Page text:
Profession
  • The Impact of the University of Puerto Rico Nurse Anesthesia Program

    A Conversation with Program Administrator Jose L. Bonilla Garcia, DNAP, CRNA

    Dr. Jose Bonilla Garcia sat down for a virtual conversation with the AANA about the University of Puerto Rico (UPR) Nurse Anesthesia Program’s impact on healthcare in the northern side of San Juan, Puerto Rico, and beyond.

    When was the University of Puerto School of Nurse Anesthesia established? There are three nurse anesthesia programs in Puerto Rico, and the University of Puerto Rico was the second program established in 1993. The founder of our program was Brunilda Malave, MSN, CRNA. Initially, this was a post certificate program, but in 1995, the University of Puerto Rico School of Nursing was established and accredited.

    To your knowledge, was there a particular reason or need that spurred the founding of this nurse anesthesia program? Very similar to the United States, the more than 70 hospitals here use an anesthesia care team model where supervision by a physician anesthesiologist is in place. There are four anesthesia providers in every room. If there are five operating rooms, there’s one physician anesthesiologist. Additionally, if there are 20 rooms, there are six or seven physician anesthesiologists. There is an increased demand for nurse anesthetists in Puerto Rico. At this time, there is only one physician anesthesiologist residency program in Puerto Rico, and they graduate approximately three or four residents each year.

    How did you become interested in nursing and nurse anesthesia? I’ve always been passionate about helping others, and I knew I would be in the medical field. As a medical and science major, I shadowed a nurse. From there, I received an internship, where I witnessed the holistic care of a nurse. That caught my attention and inspired me to pursue nursing. After graduation, I worked in the cardiovascular intensive care unit, and I can remember anesthesia providers giving me a report before handing the patient off to me. I would also go to the operating room to get advanced information about a patient I would be caring for in a few hours. I was always impressed by the anesthetist’s knowledge of pharmacology.

    What made you interested in becoming an educator? It was a gradual transition to becoming a program director. I accepted the position as an assistant program director in December 2018, and I remained in that role for two years. In January 2020, I became the program director. Currently, the UPR Nurse Anesthesia Program has two cohorts comprised of nine and 11 students. In June 2022, we will mark the beginning of our first cohort that will graduate with a doctorate of nursing practice degree in anesthesia from UPR.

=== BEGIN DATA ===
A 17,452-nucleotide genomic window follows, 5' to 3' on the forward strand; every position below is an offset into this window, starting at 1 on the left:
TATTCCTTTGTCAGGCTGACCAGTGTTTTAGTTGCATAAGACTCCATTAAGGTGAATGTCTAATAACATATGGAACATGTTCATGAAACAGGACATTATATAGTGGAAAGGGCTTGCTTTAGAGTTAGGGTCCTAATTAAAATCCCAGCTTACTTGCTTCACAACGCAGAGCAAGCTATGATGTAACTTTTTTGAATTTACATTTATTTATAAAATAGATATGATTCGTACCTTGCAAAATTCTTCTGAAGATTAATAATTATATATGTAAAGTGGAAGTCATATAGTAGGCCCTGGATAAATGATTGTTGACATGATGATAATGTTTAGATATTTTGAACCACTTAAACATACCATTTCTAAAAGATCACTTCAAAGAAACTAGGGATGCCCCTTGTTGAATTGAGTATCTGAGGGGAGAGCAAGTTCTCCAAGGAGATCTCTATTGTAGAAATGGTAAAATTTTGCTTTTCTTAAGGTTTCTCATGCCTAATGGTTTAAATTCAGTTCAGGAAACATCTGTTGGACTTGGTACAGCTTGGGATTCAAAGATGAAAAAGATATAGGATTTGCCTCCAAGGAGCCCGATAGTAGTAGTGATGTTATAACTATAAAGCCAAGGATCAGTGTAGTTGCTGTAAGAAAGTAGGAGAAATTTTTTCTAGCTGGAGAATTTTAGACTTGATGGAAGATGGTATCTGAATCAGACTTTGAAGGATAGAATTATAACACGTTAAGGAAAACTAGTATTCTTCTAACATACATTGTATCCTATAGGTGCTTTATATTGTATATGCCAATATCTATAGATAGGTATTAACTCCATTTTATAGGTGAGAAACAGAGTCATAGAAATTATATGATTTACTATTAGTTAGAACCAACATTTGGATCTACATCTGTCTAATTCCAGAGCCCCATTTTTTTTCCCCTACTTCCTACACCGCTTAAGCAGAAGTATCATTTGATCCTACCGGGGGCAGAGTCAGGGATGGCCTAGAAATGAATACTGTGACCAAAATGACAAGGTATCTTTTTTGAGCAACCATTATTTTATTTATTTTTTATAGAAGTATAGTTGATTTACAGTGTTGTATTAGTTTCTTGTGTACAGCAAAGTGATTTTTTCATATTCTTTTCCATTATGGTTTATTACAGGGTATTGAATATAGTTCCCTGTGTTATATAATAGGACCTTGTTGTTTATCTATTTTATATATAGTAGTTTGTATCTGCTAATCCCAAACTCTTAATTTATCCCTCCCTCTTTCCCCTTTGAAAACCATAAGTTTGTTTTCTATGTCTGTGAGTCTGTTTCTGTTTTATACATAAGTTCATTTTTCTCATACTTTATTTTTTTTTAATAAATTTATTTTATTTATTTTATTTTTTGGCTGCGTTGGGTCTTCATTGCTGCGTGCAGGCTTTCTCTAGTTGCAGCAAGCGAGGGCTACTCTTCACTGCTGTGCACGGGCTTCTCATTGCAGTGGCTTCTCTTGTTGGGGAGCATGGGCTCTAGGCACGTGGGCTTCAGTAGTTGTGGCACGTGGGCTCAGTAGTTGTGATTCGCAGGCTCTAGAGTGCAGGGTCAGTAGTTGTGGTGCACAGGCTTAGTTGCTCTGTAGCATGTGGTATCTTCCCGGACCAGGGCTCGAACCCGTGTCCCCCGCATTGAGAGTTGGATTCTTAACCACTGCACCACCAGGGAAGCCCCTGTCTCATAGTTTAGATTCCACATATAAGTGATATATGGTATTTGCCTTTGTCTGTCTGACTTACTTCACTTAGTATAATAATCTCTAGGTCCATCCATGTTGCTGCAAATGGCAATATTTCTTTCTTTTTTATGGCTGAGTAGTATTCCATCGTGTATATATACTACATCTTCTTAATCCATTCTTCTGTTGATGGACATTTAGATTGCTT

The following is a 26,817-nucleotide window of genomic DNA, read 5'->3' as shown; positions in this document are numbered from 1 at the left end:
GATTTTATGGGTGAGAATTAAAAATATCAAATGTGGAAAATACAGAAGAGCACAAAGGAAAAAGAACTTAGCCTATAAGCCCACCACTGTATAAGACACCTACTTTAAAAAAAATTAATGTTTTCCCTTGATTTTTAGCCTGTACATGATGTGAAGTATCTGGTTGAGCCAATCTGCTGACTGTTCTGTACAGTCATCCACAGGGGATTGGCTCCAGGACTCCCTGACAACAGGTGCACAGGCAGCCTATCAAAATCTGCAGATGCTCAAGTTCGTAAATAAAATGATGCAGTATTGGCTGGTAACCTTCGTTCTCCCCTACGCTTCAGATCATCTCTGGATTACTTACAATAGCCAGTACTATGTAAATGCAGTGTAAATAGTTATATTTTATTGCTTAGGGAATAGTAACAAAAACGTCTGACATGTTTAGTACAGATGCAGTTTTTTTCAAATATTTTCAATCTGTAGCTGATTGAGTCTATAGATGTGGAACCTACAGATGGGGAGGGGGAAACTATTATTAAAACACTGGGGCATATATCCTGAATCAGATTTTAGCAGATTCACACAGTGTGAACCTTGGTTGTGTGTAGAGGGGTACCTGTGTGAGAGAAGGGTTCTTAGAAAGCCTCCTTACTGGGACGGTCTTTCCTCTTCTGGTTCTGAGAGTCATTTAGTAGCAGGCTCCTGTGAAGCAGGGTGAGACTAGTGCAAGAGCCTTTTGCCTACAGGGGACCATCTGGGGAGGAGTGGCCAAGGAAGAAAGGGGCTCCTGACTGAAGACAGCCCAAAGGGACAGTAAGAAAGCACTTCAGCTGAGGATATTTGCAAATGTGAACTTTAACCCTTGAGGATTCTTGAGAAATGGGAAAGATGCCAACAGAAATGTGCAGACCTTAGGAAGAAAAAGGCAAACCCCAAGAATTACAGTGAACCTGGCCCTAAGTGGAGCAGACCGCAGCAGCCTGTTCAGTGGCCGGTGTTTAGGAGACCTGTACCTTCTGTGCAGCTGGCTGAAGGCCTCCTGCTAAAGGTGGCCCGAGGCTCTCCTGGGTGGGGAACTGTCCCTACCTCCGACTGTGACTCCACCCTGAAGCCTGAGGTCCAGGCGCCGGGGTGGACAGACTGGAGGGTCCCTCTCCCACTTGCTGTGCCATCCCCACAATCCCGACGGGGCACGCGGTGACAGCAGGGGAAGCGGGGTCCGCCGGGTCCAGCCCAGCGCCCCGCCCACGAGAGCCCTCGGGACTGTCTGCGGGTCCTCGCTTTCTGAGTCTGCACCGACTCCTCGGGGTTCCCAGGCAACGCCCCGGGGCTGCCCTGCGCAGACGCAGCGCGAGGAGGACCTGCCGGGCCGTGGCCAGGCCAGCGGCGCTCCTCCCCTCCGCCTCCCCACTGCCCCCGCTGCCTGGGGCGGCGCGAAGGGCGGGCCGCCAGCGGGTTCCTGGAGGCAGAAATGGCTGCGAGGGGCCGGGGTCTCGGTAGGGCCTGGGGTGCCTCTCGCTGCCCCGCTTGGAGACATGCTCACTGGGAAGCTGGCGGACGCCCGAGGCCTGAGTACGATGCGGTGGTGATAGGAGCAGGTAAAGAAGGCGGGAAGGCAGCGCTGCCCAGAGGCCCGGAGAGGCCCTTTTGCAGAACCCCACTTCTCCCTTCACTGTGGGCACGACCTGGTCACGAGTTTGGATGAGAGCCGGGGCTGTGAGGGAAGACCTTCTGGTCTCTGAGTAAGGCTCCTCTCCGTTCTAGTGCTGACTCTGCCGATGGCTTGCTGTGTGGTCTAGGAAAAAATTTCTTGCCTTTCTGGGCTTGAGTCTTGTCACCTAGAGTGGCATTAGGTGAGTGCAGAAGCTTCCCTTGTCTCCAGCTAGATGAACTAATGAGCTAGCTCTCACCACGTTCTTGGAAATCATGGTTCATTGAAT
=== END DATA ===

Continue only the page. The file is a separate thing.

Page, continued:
What is the size of a typical University of Puerto Rico School of Nurse Anesthesia Cohort? We typically receive 40-50 applicants per year and accept eight to 12 students per cohort. Historically, the UPR applicants are more male than female, with women comprising 40 percent of the applicants.

    How well are CRNAs known within Puerto Rico’s healthcare system or Puerto Rico as a whole? Our program here at UPR has really increased the awareness of nurse anesthetists in San Juan and across the island. We use social media to highlight events, such as our annual open house for prospective students, where we highlight the accomplishments of nurse anesthetists, and we visit colleges around the island to make them aware of this profession. We also actively participate in the promotion of CRNA Week every January.

    What type of impact do you feel your program is making on healthcare in Puerto Rico? I believe the high caliber of students who graduate from UPR has made the biggest impact in healthcare on the island. When doctors and other healthcare professionals work with nurse anesthetists, they can witness these autonomous providers who have received a quality education from the UPR nurse anesthesia program.

    Is there anything else you would like to add? I’m proud of the resilience of Puerto Rico. I know we are still in the midst of a pandemic and have been for nearly two years. However, before the pandemic, Puerto Rico has withstood back-to-back hurricanes and earthquakes. Through all of these challenges, the citizens of Puerto Rico, students, and faculty at UPR have never given up. Students enrolled at the time of these natural disasters have kept up with their studies, despite a lack of everyday resources. As for myself and other nurse anesthesia educators, we ensured that our program remained compliant with all Council of Accreditation standards for our students.